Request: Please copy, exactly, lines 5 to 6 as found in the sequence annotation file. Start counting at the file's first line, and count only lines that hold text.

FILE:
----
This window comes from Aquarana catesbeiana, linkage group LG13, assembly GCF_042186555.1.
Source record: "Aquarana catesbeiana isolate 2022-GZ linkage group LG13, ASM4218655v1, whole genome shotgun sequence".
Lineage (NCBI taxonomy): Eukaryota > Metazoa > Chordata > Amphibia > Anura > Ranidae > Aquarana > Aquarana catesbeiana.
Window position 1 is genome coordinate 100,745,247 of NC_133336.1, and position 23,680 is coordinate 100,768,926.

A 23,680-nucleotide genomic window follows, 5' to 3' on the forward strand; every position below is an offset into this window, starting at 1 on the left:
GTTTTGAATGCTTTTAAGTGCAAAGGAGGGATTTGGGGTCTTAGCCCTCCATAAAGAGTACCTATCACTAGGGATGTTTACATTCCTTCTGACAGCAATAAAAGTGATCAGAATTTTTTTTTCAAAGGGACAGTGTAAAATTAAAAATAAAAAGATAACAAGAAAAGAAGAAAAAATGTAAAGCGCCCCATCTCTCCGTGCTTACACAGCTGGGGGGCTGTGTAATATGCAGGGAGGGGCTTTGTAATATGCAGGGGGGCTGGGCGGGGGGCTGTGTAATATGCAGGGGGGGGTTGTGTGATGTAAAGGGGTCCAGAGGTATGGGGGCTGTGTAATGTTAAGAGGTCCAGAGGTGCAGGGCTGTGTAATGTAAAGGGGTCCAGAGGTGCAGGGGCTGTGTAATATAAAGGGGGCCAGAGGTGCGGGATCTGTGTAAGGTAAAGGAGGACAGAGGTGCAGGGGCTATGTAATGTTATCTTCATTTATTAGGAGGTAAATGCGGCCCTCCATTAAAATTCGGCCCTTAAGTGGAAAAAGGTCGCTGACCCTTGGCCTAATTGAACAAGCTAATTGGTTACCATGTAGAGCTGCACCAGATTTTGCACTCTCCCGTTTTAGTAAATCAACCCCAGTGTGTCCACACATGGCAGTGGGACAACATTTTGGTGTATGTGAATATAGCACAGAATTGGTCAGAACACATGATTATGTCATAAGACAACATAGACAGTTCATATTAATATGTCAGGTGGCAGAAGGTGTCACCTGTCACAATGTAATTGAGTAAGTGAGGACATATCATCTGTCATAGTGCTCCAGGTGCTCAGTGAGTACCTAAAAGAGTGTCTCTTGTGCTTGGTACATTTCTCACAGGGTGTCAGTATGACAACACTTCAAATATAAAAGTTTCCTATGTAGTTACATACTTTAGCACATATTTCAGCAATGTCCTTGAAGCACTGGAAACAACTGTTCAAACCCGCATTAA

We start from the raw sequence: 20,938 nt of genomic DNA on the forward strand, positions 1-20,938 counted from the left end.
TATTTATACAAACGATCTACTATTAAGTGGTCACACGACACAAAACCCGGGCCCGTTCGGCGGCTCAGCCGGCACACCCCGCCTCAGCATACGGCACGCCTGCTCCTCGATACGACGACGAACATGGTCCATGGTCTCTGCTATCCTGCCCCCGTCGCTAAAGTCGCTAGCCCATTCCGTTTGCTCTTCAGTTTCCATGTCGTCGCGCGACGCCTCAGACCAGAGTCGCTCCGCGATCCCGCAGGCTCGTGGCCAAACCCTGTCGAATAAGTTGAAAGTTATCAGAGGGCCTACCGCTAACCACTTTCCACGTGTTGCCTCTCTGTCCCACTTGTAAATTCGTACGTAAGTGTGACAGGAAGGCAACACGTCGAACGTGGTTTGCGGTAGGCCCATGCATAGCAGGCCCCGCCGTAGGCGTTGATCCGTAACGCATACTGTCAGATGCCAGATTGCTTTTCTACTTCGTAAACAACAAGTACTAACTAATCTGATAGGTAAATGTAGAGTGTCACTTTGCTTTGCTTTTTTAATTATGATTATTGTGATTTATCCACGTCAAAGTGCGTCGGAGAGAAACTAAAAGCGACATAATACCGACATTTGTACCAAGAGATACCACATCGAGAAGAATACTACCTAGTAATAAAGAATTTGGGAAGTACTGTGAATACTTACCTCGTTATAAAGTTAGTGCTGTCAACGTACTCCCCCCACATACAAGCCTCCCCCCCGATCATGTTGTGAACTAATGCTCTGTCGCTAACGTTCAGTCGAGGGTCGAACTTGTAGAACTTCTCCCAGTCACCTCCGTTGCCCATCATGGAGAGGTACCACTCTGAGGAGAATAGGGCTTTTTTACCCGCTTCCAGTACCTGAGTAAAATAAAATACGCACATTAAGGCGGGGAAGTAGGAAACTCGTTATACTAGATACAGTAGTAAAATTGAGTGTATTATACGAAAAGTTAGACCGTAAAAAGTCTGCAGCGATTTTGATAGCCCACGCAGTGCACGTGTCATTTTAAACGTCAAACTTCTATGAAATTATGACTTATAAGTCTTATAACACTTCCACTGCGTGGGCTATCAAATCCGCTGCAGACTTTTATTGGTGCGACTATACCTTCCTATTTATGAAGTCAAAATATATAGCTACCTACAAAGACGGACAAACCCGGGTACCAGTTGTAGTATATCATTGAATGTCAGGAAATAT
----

A 23,680-nucleotide genomic window follows, 5' to 3' on the forward strand; every position below is an offset into this window, starting at 1 on the left:
GTTTTGAATGCTTTTAAGTGCAAAGGAGGGATTTGGGGTCTTAGCCCTCCATAAAGAGTACCTATCACTAGGGATGTTTACATTCCTTCTGACAGCAATAAAAGTGATCAGAATTTTTTTTTCAAAGGGACAGTGTAAAATTAAAAATAAAAAGATAACAAGAAAAGAAGAAAAAATGTAAAGCGCCCCATCTCTCCGTGCTTACACAGCTGGGGGGCTGTGTAATATGCAGGGAGGGGCTTTGTAATATGCAGGGGGGCTGGGCGGGGGGCTGTGTAATATGCAGGGGGGGGTTGTGTGATGTAAAGGGGTCCAGAGGTATGGGGGCTGTGTAATGTTAAGAGGTCCAGAGGTGCAGGGCTGTGTAATGTAAAGGGGTCCAGAGGTGCAGGGGCTGTGTAATATAAAGGGGGCCAGAGGTGCGGGATCTGTGTAAGGTAAAGGAGGACAGAGGTGCAGGGGCTATGTAATGTTATCTTCATTTATTAGGAGGTAAATGCGGCCCTCCATTAAAATTCGGCCCTTAAGTGGAAAAAGGTCGCTGACCCTTGGCCTAATTGAACAAGCTAATTGGTTACCATGTAGAGCTGCACCAGATTTTGCACTCTCCCGTTTTAGTAAATCAACCCCAGTGTGTCCACACATGGCAGTGGGACAACATTTTGGTGTATGTGAATATAGCACAGAATTGGTCAGAACACATGATTATGTCATAAGACAACATAGACAGTTCATATTAATATGTCAGGTGGCAGAAGGTGTCACCTGTCACAATGTAATTGAGTAAGTGAGGACATATCATCTGTCATAGTGCTCCAGGTGCTCAGTGAGTACCTAAAAGAGTGTCTCTTGTGCTTGGTACATTTCTCACAGGGTGTCAGTATGACAACACTTCAAATATAAAAGTTTCCTATGTAGTTACATACTTTAGCACATATTTCAGCAATGTCCTTGAAGCACTGGAAACAACTGTTCAAACCCGCATTAA